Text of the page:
What do the creature abilities Fear, Intimidate, Shadow, Flying, Trample, and Protection all have in common?
Well, aside from that they’re generally found on all manner of fun creatures, all of these abilities are used help the creature connect with your opponent’s skull. Flying creatures require a player has other Flyers (or those with Reach), Fear and Intimidate demand that to be stopped the blocker be a certain color or be colorless, and Protection is just the opposite – it’s only useful to sidestep defenses if the defender is using the stated color. Even Tramplers have to be massive enough as to beat the toughness of any creature(s) blocking it to be useful. Only Shadow gets someone through unfettered, but with one exception, Shadow isn’t found on any sizable creatures.
Not to mention, most of those abilities largely fall under the umbrella of Black, Green, and White. Admittedly, Flying is largely split between White and Blue, which sort of helps prove the point – if you want creatures that are simply unblockable, you’re looking to Blue already.
Red’s contribution to all this is largely spell-based. It’s held a long-standing tradition of spells that make some or all creatures unable to block. It can be potent (and potentially game-ending) if timed right, but the effect is as temporary as the spells they’re coming from.
Aside from the obvious – reducing your opponent’s life total and winning – the most common reason for wanting to get creatures through is because there are a lot of creature abilities that trigger off combat damage. A lot. In multiplayer games, if you want to have one of these triggers happen, you have two choices. You can either give the creature one of the aforementioned abilities to ensure they will get past someone’s defenses, or you attack an open player simply because you can.
Of course, the second option is much simpler, but in multiplayer environments even mild slights against a player neutral to you can push them into the Enemy column. Therefore, it’d be better to bestow upon your creatures some evasion abilities. So, let’s look at one such option to that end.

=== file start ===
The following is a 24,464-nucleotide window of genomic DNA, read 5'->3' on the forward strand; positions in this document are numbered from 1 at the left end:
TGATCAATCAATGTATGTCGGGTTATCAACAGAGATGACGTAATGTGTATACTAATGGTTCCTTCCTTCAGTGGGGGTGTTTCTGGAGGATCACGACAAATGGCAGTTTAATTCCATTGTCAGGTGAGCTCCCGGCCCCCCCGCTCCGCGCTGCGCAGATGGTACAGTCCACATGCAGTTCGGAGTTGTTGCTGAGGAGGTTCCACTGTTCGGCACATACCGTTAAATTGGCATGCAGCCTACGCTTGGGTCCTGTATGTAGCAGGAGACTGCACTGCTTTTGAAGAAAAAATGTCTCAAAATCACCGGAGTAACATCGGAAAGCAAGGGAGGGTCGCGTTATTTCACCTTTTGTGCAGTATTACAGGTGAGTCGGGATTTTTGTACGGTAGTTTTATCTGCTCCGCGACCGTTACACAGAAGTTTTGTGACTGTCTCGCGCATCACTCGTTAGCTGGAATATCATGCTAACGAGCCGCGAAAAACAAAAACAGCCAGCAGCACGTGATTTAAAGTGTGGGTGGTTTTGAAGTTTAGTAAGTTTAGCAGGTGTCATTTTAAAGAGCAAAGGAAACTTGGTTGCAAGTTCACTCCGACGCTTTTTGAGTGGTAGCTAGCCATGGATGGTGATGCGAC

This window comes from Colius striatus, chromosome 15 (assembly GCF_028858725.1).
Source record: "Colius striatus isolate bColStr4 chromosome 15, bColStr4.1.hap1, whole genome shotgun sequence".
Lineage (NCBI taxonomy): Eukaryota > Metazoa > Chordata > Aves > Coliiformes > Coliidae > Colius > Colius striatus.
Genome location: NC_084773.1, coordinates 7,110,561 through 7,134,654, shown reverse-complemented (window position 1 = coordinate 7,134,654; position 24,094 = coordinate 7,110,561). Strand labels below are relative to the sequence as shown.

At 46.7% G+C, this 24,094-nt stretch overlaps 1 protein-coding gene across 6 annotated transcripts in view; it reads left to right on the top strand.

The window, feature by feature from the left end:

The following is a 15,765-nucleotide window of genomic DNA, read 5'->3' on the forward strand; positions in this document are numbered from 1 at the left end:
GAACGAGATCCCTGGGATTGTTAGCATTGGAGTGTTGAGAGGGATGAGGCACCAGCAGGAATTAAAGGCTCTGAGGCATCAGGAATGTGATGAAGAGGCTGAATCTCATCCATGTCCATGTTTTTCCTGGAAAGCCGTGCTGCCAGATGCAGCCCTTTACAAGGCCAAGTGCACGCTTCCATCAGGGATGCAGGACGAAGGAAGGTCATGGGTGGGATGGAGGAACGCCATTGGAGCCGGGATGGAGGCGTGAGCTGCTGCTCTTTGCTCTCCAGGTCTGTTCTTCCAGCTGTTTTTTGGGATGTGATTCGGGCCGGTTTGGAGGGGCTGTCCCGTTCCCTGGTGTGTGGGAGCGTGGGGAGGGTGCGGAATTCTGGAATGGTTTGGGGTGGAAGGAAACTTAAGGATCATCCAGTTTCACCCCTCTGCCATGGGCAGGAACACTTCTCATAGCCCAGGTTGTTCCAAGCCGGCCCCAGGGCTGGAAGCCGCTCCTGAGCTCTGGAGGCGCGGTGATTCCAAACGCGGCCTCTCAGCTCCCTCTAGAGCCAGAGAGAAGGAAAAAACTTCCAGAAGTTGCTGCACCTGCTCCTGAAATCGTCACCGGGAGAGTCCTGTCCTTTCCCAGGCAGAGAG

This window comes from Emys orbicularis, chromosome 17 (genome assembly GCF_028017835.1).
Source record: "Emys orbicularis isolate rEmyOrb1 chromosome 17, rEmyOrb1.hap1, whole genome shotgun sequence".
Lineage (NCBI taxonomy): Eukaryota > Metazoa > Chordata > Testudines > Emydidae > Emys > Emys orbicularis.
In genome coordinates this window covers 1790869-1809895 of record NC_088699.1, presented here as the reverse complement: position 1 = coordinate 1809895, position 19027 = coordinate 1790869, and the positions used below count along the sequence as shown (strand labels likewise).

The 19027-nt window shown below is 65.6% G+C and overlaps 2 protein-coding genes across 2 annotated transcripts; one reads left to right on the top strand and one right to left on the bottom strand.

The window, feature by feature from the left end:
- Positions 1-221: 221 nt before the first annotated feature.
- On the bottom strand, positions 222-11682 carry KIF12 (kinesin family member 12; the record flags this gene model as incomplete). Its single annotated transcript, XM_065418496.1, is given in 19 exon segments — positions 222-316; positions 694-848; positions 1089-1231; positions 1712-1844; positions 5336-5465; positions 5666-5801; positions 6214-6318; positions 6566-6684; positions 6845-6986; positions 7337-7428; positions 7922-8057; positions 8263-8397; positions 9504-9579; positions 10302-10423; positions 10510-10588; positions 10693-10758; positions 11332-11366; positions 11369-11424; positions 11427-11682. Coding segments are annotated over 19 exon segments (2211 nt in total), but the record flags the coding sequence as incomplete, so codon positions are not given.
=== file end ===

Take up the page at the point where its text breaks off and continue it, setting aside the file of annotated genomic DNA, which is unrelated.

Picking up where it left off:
Today we have: Rogue’s Passage
Name: Rogue’s Passage
Edition: Return to Ravnica
Focus: Creature Evasion
Highlights: Rogue’s Passage is a very surface-level card; it doesn’t require a lot of explanation to its purpose. Still, in multiplayer formats like Commander, cards can have unintended purposes. Even this one.
Surely, the card is highly useful to make a creature unblockable for a turn. Are you looking to deal Commander damage, or simply just send your most massive beatstick of a creature at someone? Or are you simply trying to guarantee a creature ability trigger? Whatever the case may be, this card lets you do that handily.
Also since this ability is tied to a land it makes it far safer than an artifact or enchantment, and it can be used in any Commander deck. Granted, since it only generates colorless mana, decks requiring lots of colored mana may pass on it, but it can easily otherwise find a home in most settings.
The unintended use of the card is often overlooked. That is, the ability can be used on any creature, not just yours. In a setting as political as Commander, it can be very advantageous to assist someone else trying to deliver an important strike. . .
Or not. Sometimes players want someone to block on purpose for one reason or another, and if need be, this can put a stop to that too. Most of the time though, there isn’t much depth to choosing the card. You’ll mostly be sneaking your own creatures through, and the biggest question you’ll have is how a Lord of Extinction could possibly fit through that small of a passageway.
Keep an eye out for us to be regularly featuring other more accessible-but-worth-it Commander cards going forward. In the meantime, we’ll keep the light on for you.
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